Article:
Resolving Financial Institutions – A Joint Paper by the FDIC and the Bank of England
On December 10, the Bank of England (the Bank) and the Federal Deposit Insurance Corporation (the FDIC) published a joint paper entitled ‘Resolving Globally Active, Systemically Important, Financial Institutions’ (G-SIFIs). The joint paper sets out the strategies that the Bank and the FDIC have designed to enable large and complex cross-border firms to be resolved without threatening financial stability or putting public funds at risk. The paper builds on the work of the Financial Stability Board, and focuses on the application of “top-down” resolution strategies whereby a single resolution authority applies its powers at parent company level.
In the UK, this will involve the use of the powers under the Banking Act 2009 and those that are anticipated to be provided by the European Union Recovery and Resolution Directive and the Financial Services Bill, and will involve the bail-in (write-down or conversion) of creditors at the top of the group in order to restore the whole group to solvency.
Formal Request to ESMA for Technical Advice on the Evaluation of the Short Selling Regulation
On December 10, ESMA published a formal request it had received from the European Commission for technical advice on the observable effects of the Short Selling Regulation since its coming into force on November 1, 2012.
Amongst the specific questions ESMA has been asked to answer are:
1. To what extent any temporary restrictions and bans imposed by competent authorities on short selling have had any positive
2. To what extent the thresholds set for notification to national regulators and public disclosure are appropriate; and
3. Whether the exemption for market makers allows for liquidity provision without undue circumvention.
The European Commission is obliged to report on the issues above to the European Parliament and the Council by June 30, 2013. It has asked ESMA to deliver its technical advice by May 31, 2013. Market participants can expect ESMA to launch a consultation shortly, with a deadline for responses sometime in the spring of 2013.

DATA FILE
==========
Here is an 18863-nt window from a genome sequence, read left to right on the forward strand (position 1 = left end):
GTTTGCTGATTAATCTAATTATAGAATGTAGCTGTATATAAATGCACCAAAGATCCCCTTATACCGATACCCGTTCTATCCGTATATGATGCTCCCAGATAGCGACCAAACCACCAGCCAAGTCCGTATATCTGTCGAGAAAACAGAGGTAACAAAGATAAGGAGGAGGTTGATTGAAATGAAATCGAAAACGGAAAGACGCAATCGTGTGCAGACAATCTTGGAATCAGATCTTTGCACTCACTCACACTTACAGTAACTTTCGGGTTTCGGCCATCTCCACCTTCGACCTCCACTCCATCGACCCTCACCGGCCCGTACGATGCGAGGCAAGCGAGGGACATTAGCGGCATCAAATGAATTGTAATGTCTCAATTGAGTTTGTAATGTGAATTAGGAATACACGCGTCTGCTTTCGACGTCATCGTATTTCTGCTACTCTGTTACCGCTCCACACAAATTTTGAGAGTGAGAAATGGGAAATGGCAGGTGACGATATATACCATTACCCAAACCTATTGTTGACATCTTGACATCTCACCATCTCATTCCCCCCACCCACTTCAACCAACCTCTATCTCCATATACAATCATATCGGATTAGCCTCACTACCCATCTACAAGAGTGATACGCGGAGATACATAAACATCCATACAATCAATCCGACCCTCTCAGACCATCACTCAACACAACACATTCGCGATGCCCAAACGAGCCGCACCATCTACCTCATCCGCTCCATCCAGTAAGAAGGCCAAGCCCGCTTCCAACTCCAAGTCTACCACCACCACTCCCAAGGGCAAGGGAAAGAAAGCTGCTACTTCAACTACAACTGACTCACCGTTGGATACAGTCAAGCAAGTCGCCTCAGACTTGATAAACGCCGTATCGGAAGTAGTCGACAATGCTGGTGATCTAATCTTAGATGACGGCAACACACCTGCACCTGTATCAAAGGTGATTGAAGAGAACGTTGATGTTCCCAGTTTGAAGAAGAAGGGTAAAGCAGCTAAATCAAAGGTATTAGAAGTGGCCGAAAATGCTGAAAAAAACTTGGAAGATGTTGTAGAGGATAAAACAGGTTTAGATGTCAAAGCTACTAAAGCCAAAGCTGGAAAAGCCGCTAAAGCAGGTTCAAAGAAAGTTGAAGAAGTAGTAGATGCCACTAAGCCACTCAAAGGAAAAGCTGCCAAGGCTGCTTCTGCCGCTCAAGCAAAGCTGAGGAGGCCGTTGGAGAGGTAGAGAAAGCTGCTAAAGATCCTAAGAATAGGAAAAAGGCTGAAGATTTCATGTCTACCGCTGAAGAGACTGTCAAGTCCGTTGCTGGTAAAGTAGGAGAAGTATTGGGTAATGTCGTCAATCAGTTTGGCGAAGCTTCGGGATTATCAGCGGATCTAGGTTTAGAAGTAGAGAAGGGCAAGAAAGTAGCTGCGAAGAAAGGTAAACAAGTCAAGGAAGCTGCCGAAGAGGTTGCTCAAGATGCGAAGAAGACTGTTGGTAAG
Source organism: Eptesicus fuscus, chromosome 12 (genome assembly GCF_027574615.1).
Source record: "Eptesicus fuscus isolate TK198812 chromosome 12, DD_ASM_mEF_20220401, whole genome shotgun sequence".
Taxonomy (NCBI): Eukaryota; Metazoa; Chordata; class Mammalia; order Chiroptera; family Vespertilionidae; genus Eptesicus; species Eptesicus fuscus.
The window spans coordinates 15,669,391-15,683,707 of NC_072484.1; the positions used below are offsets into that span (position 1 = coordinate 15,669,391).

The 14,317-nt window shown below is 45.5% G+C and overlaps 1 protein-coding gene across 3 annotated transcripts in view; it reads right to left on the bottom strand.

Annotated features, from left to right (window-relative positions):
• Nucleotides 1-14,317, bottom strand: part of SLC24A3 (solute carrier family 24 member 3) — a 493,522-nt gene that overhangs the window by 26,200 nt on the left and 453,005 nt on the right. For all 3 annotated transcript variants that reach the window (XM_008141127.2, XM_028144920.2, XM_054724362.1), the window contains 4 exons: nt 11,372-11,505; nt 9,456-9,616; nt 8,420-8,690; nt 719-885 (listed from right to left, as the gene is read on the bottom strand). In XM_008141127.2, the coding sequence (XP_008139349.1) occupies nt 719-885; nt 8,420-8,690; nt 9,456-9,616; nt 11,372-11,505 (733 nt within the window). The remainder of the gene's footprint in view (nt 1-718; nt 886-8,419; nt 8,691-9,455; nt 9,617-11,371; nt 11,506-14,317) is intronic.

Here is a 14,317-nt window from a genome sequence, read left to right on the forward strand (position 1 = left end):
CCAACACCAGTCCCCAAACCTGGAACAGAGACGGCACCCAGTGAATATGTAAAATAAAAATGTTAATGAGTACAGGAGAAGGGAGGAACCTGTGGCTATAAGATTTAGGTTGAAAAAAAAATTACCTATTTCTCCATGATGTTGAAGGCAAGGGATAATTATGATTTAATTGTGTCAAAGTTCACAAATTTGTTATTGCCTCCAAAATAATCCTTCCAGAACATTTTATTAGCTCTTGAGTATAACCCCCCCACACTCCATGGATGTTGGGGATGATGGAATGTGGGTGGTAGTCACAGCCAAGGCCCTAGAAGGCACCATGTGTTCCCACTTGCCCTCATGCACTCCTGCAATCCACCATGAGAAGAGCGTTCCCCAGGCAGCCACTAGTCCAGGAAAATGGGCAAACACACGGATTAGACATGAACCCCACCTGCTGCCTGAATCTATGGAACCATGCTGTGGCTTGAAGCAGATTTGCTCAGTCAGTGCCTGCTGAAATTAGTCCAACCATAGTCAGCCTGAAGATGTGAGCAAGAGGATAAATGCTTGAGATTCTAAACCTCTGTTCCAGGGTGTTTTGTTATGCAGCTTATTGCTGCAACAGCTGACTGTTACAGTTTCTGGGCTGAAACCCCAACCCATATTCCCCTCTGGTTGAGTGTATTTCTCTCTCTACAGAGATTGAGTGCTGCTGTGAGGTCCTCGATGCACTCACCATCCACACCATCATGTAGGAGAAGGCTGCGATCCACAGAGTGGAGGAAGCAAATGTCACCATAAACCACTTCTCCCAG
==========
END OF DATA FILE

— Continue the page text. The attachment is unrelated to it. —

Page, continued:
On December 11, the Serious Fraud Office (the SFO) published a press release stating that three men had been arrested and interviewed in relation to its investigation into the manipulation of LIBOR. Although the three men have not been charged with wrongdoing, the move is being reported as indicative of a shift of focus in the LIBOR investigation away from institutions and onto individuals, as well as a shift of focus away from banks and onto brokers.
On December 13, the FSA published a press release announcing that Thomas Ammann, a former investment banker and FSA Approved Person at Mizuho International plc, had been sentenced to 2 years and 8 months imprisonment for two counts of insider dealing and two counts of encouraging insider dealing. The press release stated that Mr Ammann received profits of several hundred thousand dollars through insider dealing relating to the acquisition of Océ by Canon, who were being advised by MIP at the time. The FSA makes no criticism of Mizuho International plc.